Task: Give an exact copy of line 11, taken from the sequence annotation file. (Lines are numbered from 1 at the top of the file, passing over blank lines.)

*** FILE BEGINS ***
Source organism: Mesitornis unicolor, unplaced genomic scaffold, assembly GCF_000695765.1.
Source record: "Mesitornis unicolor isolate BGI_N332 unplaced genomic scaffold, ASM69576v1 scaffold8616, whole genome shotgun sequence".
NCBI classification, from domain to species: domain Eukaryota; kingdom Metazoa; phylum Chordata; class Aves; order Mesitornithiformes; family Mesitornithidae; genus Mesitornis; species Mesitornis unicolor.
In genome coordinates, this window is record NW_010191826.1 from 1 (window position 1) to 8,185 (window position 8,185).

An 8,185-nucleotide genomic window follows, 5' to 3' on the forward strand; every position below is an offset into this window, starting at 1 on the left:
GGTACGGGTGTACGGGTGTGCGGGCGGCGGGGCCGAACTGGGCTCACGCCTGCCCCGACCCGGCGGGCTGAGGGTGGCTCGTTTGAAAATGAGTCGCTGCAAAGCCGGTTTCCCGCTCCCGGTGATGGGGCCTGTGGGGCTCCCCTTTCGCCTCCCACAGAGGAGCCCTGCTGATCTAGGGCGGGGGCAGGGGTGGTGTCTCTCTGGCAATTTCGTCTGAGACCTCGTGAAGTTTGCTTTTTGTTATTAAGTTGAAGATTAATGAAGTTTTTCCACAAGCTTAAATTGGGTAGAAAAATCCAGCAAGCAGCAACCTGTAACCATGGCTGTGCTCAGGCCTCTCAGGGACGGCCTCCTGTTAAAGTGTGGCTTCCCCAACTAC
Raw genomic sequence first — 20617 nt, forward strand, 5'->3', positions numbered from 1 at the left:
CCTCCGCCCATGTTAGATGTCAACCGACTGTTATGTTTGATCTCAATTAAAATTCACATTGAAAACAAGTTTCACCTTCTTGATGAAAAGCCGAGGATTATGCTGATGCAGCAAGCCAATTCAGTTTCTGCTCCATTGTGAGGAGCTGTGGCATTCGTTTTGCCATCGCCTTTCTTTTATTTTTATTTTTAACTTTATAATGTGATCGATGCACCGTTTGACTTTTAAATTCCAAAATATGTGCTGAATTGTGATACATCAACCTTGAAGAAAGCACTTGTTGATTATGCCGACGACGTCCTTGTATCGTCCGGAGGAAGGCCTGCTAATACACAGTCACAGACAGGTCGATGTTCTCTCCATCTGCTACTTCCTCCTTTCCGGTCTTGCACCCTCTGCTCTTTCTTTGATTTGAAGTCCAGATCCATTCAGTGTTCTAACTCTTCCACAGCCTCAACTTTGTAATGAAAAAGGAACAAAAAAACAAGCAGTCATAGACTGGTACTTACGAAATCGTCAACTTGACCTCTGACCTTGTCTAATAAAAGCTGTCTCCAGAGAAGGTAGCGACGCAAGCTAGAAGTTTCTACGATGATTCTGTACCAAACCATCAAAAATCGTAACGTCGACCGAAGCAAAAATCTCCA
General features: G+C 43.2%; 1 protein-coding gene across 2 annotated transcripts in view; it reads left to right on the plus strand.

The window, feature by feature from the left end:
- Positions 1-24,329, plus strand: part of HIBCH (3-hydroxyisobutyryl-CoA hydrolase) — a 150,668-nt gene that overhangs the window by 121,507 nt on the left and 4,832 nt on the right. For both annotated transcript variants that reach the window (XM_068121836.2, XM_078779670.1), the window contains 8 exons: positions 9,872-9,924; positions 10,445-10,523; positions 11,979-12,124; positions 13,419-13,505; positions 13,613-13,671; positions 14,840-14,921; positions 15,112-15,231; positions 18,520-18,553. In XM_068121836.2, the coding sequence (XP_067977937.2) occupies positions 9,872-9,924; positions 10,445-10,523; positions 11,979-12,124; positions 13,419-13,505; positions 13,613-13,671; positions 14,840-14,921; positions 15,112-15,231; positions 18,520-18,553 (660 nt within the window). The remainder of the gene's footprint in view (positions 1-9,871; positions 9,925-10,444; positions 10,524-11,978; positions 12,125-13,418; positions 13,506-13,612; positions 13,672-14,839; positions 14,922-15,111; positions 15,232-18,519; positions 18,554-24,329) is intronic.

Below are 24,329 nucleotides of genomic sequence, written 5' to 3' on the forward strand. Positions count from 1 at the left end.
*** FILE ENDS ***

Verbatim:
- Positions 1-24,329, plus strand: part of HIBCH (3-hydroxyisobutyryl-CoA hydrolase) — a 150,668-nt gene that overhangs the window by 121,507 nt on the left and 4,832 nt on the right. For both annotated transcript variants that reach the window (XM_068121836.2, XM_078779670.1), the window contains 8 exons: positions 9,872-9,924; positions 10,445-10,523; positions 11,979-12,124; positions 13,419-13,505; positions 13,613-13,671; positions 14,840-14,921; positions 15,112-15,231; positions 18,520-18,553. In XM_068121836.2, the coding sequence (XP_067977937.2) occupies positions 9,872-9,924; positions 10,445-10,523; positions 11,979-12,124; positions 13,419-13,505; positions 13,613-13,671; positions 14,840-14,921; positions 15,112-15,231; positions 18,520-18,553 (660 nt within the window). The remainder of the gene's footprint in view (positions 1-9,871; positions 9,925-10,444; positions 10,524-11,978; positions 12,125-13,418; positions 13,506-13,612; positions 13,672-14,839; positions 14,922-15,111; positions 15,232-18,519; positions 18,554-24,329) is intronic.